Gastric Bypass Surgery

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What is Gastric Bypass Surgery?

Gastric bypass surgery is the gold standard against which all other obesity operations are judged. First performed as an open operation in 1967, it has stood the test of time. Now performed with laparoscopic surgery, patients stay in hospital for two nights and will usually return to work within two weeks. Weight loss with the gastric bypass is more reliable, than both the Lap-Band and the laparoscopic sleeve gastrectomy. In our hands, the risk of gastric bypass are lower than those published for the sleeve gastrectomy.

Using key-hole surgery, under general anaesthetic, a small rectangular, pouch is formed from the upper stomach. The remainder of the stomach is not removed; it remains healthy, with a good blood-supply, producing hydrochloric acid needed to sterilize food, enzymes needed to start digesting carbohydrates and a special protein needed to absorb vitamin B12. The small intestine is re-configured into a Y shape, using staplers to divide and join the intestine. The free end of the Y, is joined to the small pouch, with a one centimetre diameter join.

The small pouch reduces portion size dramatically; initially after surgery, patients can only eat very small portions. In the longer-term, most patients will be able to eat a child’s size portion.

After gastric bypass, food no longer passes through the stomach into the duodenum. Food bypasses the stomach, duodenum and approximately 80 to 150cm of the small intestine. Food still mixes with all the digestive juices produced by the liver, pancreas and stomach, but further down the bowel than before surgery. This bypassing of the stomach and small intestine, interferes with hormones produced by the gut that control appetite, so it is normal for patients not to feel hungry after surgery.

By, reducing portion size and decreasing a patient’s appetite, their daily calorie consumption is reduced to approximately 600 calories. Rapid, reliable weight loss occurs.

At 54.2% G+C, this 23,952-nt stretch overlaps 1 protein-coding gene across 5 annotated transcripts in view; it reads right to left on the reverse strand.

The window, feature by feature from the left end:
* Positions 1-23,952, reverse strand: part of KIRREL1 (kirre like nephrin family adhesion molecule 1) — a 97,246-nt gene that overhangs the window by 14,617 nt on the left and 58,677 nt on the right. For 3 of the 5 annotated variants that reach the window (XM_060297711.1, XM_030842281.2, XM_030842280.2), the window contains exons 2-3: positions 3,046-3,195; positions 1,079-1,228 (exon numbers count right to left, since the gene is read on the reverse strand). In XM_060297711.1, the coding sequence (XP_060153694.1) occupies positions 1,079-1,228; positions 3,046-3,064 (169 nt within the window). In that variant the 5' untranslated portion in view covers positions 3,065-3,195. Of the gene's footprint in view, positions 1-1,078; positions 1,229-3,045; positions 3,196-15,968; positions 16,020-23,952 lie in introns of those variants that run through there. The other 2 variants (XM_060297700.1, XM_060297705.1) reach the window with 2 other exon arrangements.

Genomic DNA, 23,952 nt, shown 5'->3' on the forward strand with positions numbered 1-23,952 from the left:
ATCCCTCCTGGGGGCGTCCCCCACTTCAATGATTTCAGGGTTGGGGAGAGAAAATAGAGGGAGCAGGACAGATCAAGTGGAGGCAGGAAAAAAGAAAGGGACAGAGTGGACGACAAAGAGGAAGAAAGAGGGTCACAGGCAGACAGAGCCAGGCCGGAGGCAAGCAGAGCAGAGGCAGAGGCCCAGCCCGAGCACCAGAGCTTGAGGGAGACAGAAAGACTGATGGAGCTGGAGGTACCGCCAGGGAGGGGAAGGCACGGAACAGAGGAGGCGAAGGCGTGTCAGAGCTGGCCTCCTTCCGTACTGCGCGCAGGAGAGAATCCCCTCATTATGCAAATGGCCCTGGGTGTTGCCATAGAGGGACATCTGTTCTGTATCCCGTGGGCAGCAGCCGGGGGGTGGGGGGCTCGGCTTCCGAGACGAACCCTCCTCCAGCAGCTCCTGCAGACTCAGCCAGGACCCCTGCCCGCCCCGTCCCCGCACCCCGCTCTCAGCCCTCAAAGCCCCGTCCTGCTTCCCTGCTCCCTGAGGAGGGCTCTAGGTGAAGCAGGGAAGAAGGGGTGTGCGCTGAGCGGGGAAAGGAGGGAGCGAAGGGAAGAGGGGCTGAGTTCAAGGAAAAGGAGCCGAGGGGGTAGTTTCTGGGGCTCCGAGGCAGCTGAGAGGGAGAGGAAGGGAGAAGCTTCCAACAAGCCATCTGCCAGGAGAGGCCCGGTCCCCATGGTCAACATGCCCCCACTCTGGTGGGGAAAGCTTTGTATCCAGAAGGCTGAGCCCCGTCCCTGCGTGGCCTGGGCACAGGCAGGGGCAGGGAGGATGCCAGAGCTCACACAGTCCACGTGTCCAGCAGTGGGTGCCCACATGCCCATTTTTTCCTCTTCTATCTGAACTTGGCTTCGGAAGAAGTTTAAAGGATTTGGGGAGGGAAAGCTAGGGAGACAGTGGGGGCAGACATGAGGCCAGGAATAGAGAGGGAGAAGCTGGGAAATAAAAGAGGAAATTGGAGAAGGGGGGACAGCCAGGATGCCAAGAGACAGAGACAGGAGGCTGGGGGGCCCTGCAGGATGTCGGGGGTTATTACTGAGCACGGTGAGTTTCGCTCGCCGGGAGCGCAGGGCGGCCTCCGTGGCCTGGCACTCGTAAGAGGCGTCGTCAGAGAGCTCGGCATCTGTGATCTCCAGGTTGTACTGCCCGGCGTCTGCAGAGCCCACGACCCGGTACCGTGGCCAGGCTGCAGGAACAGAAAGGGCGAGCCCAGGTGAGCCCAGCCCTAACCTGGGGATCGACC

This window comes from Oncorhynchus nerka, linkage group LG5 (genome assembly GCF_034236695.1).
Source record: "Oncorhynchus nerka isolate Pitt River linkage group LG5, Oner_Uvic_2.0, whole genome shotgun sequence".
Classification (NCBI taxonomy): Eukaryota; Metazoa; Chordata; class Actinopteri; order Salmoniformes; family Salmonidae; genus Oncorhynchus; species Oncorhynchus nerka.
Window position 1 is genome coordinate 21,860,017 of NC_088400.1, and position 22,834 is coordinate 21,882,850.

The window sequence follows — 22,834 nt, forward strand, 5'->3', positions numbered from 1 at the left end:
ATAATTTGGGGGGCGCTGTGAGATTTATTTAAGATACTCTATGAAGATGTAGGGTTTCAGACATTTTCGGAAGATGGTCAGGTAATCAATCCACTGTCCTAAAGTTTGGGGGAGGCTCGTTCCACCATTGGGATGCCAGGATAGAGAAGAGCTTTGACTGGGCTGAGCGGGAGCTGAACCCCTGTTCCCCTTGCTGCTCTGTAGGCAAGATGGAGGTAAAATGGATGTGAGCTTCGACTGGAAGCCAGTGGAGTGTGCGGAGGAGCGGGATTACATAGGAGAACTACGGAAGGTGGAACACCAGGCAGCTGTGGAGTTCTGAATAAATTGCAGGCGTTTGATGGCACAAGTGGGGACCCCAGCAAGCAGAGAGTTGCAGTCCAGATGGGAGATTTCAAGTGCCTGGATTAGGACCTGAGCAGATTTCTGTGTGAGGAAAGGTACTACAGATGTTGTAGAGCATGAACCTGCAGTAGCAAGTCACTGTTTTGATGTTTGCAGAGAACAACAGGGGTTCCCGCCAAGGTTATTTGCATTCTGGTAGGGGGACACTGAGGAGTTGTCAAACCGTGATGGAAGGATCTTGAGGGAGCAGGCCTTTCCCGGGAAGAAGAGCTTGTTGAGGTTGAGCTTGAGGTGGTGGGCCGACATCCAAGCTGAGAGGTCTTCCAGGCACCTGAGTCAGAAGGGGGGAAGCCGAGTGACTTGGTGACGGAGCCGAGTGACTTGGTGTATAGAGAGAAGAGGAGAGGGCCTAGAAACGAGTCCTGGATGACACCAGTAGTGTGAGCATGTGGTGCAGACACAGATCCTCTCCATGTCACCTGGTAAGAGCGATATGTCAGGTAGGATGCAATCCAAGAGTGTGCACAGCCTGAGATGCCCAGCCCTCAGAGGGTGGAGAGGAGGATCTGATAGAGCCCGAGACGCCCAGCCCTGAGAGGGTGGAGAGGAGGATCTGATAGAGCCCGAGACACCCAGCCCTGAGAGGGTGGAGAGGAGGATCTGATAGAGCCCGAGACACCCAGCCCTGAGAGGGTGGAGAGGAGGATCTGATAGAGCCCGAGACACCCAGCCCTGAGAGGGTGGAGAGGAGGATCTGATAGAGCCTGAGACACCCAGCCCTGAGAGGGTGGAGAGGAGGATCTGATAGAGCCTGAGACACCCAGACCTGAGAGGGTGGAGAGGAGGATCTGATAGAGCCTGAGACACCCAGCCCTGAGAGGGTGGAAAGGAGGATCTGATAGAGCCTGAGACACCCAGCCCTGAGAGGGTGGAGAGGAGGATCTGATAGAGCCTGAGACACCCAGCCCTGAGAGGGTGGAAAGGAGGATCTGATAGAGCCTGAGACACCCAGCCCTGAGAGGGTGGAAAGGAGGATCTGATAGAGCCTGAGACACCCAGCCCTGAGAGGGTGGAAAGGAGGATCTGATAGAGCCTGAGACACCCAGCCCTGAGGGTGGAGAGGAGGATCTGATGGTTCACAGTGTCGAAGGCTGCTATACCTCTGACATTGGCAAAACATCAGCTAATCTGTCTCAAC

After surgery patients need to work closely with our dieticians, following a recommended diet, slowly building up too bigger portions and less easily digested foods such as meat and fish. Good follow up is essential, to ensure patients remain healthy and get a good long-term outcome. Research has shown that the most compliant patients get the best weight loss. Patients need to take a multi-vitamin each day; most medication can be taken as normal although it is sometimes necessary to break tablets. Annual blood tests are needed to ensure patients have the correct vitamin and mineral levels. Failure to comply, with dietary advice can cause malnutrition.

Weight loss after bypass surgery is affected by many patient factors including age, activity level and basal metabolic rate. But, on average, a typical lady who is 8 stone overweight will lose 6-7 stone.

Bypass surgery not only changes the hormones that control appetite, but also modifies the hormones that affect metabolic illnesses such as diabetes, high cholesterol and polycystic ovarian syndrome. For this reason gastric bypass is recommended for patients with metabolic illnesses.

  • Raised blood cholesterol is normalised in over 70% of patients.
  • High blood pressure is cured in over 70% of patients, with a reduction in medication for remainder.
  • Obstructive sleep apnoea is resolved in 86% of patients, snoring improves for most patients
  • Diabetes Mellitus is cured in up to 90% of patients, often within days of the surgery.
  • Reflux of acid is usually cured by the surgery.
In our experience the gastric bypass is appropriate for:
  • Higher BMI patients, BMI of more than 45kg/m².
  • Older, less active patients, who struggle to lose weight.
  • Patients who struggle to lose weight with moderately restrictive diets, like Slimming World or Weight Watchers, may be better suited to gastric bypass.
  • Chocoholics and patients who cannot avoid crisps, biscuits, alcohol, sweets, ice cream. Liquid foods, which can sabotage weight loss with the gastric band or sleeve gastrectomy.
  • Patients will experience very unpleasant symptoms, called the ‘dumping syndrome’, if they eat sugar. This can be a very useful deterrent for patients, with a sweet tooth, who favour sweets and chocolate!
Risks
  • In our hands the gastric bypass, has proven to be very safe, with zero mortality. The published mortality rate in the UK is below 1 in 1000.
  • The most serious complication is a leak from one of the staple lines or joins, which can make patients very sick with peritonitis and septicaemia. These will usually occur within the first day or two of surgery. With proper treatment, most patients will leave hospital within two weeks and go on to make a complete recovery.
  • Complications are unusual after discharge, but a few patients will find eating difficult and need an endoscopy. In the long-term patients can get internal hernias, which may need further surgery. Streamline Surgical tries to minimise the risk of this long-term complication, by closing potential hernia sites during the original operation.

Contact us now to book a consultation to see if the gastric bypass is right for you.

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